Treatment with the N-methyl-D-aspartate receptor antagonists ketamine (KET) or phencyclidine (PCP) can trigger apoptotic neurodegeneration in neonatal rodents; however, little is known about the behavioral alterations resulting from such neurodegeneration. Here, rats were sc treated with: saline; 10 mg/kg PCP (1x/day) on postnatal days (PNDs) 7, 9 and 11; 20 mg/kg KET (6 injections every 2 hours on PND 7); or a similar regimen of ketamine and 250 mg/kg L-carnitine (LC) on PND 7, with a single injection of 250 mg/kg LC on PNDs 8-11 (KLC). Post-injection, home cage behavior of each pup was categorized on PNDs 7-11. Slant board (PNDs 8-11), forelimb hang (PNDs 12-16), prepulse inhibition (PPI; PND 25), grip strength and motor coordination (PND 22 or 71), locomotor sensitization (PND 42), spatial alternation (PNDs 22-70) and residential running wheel activity (PNDs 72-77) were also examined. The initial KET or KLC treatments on PND 7 elevated abnormal home cage activity; however, behavior of KLC-treated pups returned to control levels more quickly than that of the KET-treated pups, indicating the protective effects of LC. PCP treatment caused substantial abnormal home cage activity on each treatment day (PND 7, 9, and 11). Latencies to turn on the slant board on PND 8 were significantly longer for KET- and PCP-treated pups and on PND 10 for PCP-treated pups. On PND 12, the forelimb hang time of PCP-treated pups was significantly shorter. Despite the magnitude of PCP-induced preweaning changes, PPI behaviors of PCP-, KET-, and KLC-treated groups were comparable to controls. Developmentally treated KET- or KLC-treated rats responded to a 5 mg/kg KET challenge with activity similar to controls which received the same challenge. However, developmental PCP treatment induced significant sensitization to a 3 mg/kg PCP challenge relative to controls which received the same challenge, causing substantially increased open field activity. Performance on a spatial alternation task was unaffected by neonatal KET, KLC or PCP treatment; however, neonatal PCP treatment elevated light and dark period running wheel activity. These data indicate that developmental PCP treatment causes short- and long-term behavioral alterations and suggest that neonatal KET treatment does not result in lasting behavioral modifications.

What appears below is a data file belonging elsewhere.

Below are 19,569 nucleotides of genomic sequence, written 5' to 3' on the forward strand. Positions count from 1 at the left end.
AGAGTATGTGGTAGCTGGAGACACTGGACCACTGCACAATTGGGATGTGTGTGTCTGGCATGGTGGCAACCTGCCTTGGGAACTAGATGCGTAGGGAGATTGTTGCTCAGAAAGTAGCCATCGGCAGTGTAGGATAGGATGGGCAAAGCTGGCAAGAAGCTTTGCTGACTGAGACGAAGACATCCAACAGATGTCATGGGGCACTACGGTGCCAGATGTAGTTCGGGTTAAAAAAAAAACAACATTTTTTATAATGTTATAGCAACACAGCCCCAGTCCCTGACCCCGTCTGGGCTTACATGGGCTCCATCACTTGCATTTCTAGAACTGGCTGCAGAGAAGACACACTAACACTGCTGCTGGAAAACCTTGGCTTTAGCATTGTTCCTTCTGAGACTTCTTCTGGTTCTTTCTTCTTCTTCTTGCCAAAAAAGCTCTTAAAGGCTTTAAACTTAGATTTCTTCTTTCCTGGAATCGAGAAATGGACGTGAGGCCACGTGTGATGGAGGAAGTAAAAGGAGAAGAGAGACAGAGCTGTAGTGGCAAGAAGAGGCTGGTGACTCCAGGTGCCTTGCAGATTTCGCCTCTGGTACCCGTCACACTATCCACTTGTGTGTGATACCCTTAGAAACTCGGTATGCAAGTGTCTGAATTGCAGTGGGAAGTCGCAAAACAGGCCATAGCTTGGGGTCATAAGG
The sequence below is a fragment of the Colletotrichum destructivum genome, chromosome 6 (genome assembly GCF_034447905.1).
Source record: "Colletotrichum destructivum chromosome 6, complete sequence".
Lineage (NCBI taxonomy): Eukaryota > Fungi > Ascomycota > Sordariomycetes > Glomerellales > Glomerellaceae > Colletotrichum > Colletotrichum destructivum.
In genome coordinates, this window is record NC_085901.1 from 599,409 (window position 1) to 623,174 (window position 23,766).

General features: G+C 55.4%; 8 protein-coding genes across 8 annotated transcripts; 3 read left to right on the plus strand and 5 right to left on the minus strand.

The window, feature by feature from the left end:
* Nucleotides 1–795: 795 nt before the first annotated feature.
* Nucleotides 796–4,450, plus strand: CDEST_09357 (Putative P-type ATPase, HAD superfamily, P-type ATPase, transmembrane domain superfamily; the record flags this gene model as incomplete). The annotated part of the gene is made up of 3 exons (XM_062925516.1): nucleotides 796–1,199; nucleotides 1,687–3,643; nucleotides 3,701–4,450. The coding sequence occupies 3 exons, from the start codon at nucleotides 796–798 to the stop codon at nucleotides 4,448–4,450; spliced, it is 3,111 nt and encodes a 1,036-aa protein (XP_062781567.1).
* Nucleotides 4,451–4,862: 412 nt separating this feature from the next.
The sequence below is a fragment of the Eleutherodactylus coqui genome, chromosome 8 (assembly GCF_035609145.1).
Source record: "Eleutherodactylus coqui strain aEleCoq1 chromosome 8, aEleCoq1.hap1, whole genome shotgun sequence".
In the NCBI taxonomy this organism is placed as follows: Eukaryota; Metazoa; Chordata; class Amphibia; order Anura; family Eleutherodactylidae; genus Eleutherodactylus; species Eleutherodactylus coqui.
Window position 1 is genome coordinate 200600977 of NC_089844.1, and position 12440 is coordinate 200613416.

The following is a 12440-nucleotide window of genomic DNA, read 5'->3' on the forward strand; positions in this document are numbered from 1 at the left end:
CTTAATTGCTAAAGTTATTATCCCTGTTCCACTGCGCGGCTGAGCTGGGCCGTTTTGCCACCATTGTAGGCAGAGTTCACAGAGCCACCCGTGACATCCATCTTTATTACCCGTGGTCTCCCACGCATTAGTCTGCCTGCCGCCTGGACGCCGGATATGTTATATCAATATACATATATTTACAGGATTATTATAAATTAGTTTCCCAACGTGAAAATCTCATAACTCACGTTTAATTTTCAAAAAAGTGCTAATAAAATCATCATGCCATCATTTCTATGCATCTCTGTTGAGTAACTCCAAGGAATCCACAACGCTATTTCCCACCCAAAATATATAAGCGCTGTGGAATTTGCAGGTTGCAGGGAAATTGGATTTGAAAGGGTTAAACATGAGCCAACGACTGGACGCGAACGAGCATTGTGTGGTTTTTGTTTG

|Advisor:||Ferguson, Sherry A.|
|School:||University of Arkansas for Medical Sciences|
|School Location:||United States -- Arkansas|
|Source:||DAI-B 70/08, Dissertation Abstracts International|
|Subjects:||Neurosciences, Behavioral psychology, Pharmacology|
|Keywords:||Ketamine, Locomotor activity, Phencyclidine, Prepulse inhibition, Pup behavior, Spatial alternation|
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